This is the first of what will (hopefully) be a series of regular blog posts about my dissertation project (and other scholarly activities). To put it briefly, my project seeks to understand the prison genre in commercial film, documentary film, and television in the 1990s and the first decade of the 2000s. You can learn a bit more about the project, its goals, and inner workings on the about page on this site, so I won’t expand on the larger project in this post. Instead, I want to explore what is traditionally an extremely important aspect of any project dealing with genre: the generic corpus. Or, for those of you not familiar with genre studies in literature or film, the body of work that my study will investigate. What are the films I will be looking at? What gets included and excluded and why?
Genre scholars in film studies have spent the better part of the last 40 years exploring these questions. My approach is informed most by Rick Altman’s book Film/Genre and his 1984 Cinema Journal essay on the “Semantic/Syntactic Approach to Film Genre.” However, because Altman’s work is easily accessible, and you didn’t come here to read about him, I’ll punt on the overview of the scholarly literature on genre.
But, scholarship on prison films is much more difficult to find and rarely written by film scholars. In the scholarly literature on prison films, debates about and anxiety over the constitution of the generic corpus are common, but they rarely employ the methodologies proposed by Altman, Tom Schatz, or Steve Neale. Indeed, it seems that much of the work of scholars like Mike Nellis, Derral Cheatwood, Nicole Rafter, David Wilson, and Sean O’Sullivan wrestles with how to define the generic corpus. Can we define the prison film genre at all? Do films about military prisons, women’s prisons, and chain gangs “count?” Should we define the genre by its mis en scene? Its themes? Its narrative tropes? Can we include a film like The Defiant Ones (1958) in the same genre as I Am a Fugitive From a Chain Gang! (1932) and The Big House (1930)? These are all questions worth arguing over, and ones that I am facing as I watch films this summer. What “counts” as a prison film? How does it fit into the genre?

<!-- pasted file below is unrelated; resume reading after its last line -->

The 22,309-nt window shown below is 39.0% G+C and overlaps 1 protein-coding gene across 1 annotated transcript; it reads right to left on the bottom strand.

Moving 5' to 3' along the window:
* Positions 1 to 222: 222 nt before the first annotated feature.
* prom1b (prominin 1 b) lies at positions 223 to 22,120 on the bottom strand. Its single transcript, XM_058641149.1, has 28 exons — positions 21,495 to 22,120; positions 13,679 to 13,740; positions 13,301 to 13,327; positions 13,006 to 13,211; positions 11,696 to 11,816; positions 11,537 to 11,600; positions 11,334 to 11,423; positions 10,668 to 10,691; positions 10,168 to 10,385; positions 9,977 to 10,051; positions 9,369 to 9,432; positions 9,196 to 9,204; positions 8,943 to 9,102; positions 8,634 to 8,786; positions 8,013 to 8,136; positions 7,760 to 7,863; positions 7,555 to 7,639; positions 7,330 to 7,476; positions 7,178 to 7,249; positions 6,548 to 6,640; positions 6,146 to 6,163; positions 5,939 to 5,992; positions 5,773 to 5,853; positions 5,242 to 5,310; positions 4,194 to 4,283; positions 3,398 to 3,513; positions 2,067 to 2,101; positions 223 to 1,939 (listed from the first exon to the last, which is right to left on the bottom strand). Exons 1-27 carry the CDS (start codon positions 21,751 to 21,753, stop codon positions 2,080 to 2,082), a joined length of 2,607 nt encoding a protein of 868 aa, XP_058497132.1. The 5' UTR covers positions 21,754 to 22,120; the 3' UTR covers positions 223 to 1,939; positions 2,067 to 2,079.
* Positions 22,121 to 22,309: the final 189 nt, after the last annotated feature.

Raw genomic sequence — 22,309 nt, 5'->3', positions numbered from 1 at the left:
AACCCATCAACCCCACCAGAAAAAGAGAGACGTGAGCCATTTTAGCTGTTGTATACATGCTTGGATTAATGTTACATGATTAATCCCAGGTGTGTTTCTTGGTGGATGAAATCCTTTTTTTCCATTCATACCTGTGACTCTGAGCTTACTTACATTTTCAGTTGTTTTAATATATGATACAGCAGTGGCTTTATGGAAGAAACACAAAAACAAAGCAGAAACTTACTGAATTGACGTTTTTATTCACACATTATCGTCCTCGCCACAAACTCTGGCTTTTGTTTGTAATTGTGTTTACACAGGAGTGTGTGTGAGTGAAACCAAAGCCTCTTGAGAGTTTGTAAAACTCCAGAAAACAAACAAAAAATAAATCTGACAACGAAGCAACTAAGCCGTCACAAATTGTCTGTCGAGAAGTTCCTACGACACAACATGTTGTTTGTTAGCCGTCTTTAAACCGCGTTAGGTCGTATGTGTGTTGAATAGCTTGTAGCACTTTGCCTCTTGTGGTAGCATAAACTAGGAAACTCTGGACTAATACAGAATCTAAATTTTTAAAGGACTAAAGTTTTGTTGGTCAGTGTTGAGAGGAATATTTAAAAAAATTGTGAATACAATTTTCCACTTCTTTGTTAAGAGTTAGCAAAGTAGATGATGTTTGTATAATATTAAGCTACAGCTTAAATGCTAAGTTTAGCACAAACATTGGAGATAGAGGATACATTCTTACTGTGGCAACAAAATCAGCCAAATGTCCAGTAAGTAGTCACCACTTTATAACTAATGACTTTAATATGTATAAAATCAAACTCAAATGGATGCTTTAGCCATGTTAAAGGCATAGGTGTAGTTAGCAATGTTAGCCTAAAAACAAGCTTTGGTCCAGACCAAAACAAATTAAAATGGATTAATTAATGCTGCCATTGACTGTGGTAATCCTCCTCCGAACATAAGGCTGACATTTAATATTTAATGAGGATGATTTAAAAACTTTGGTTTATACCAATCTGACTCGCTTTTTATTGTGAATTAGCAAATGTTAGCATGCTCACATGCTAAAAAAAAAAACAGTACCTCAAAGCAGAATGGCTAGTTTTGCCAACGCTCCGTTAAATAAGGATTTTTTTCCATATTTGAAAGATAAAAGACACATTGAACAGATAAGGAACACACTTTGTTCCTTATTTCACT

I say all of this in order to emphasize that defining a corpus is a crucial part of studying genre in film and media studies. Further, it is important for those hoping to answer more social-scientific questions about how prison films inform (or misinform) audiences about the realities of prison life and administration. The composition of the corpus is, in essence, the heart of the matter. If I were to write this dissertation and leave out an important film—like say, The Shawshank Redemption—would I really be able to make convincing arguments about how prison films in the 1990s reflected and influenced popular ideas about justice and punishment in America? I think not.
So, I spent the better part of a few weeks combing through IMDB, fan sites (like prisonmovies.net), and Robert Parish’s prison filmography putting together a list of EVERYTHING that I could find that could be considered a prison film between 1990 and 2010. My criteria were pretty flexible, but I generally tried to stick to films that seemed to take place primarily in prison or focus on prisoners, and were released in the United States.
You can find this first list, in Google doc form, here.
What do I do with this list?
My work with prison films will not be my entire dissertation, so I will not even try to watch 190 prison films, some of which never saw a movie theater or a significant audience in the United States (and some of which may not “count,” for a variety of reasons to be determined). So, I decided to limit my corpus to films that were released theatrically in the US. With the help of boxofficemojo.com, I halved this enormous list from 190 down to 89. While I see that as a victory in and of itself, after watching films for nearly two weeks now, I am already crossing things off this shorter list. For now, I’ll call this the corpus, and I’ll whittle away at it as I watch and talk about what made the cut at a later date.
Can you think of anything that I left out? Do you have any qualms with what is included? Does it matter if I am hoping to talk about how media reflect and influence ideas about justice and punishment in the US whether or not the films in my corpus meet certain criteria? My next post will delve into the details of these theatrical releases, their producers, distributors, and box office success.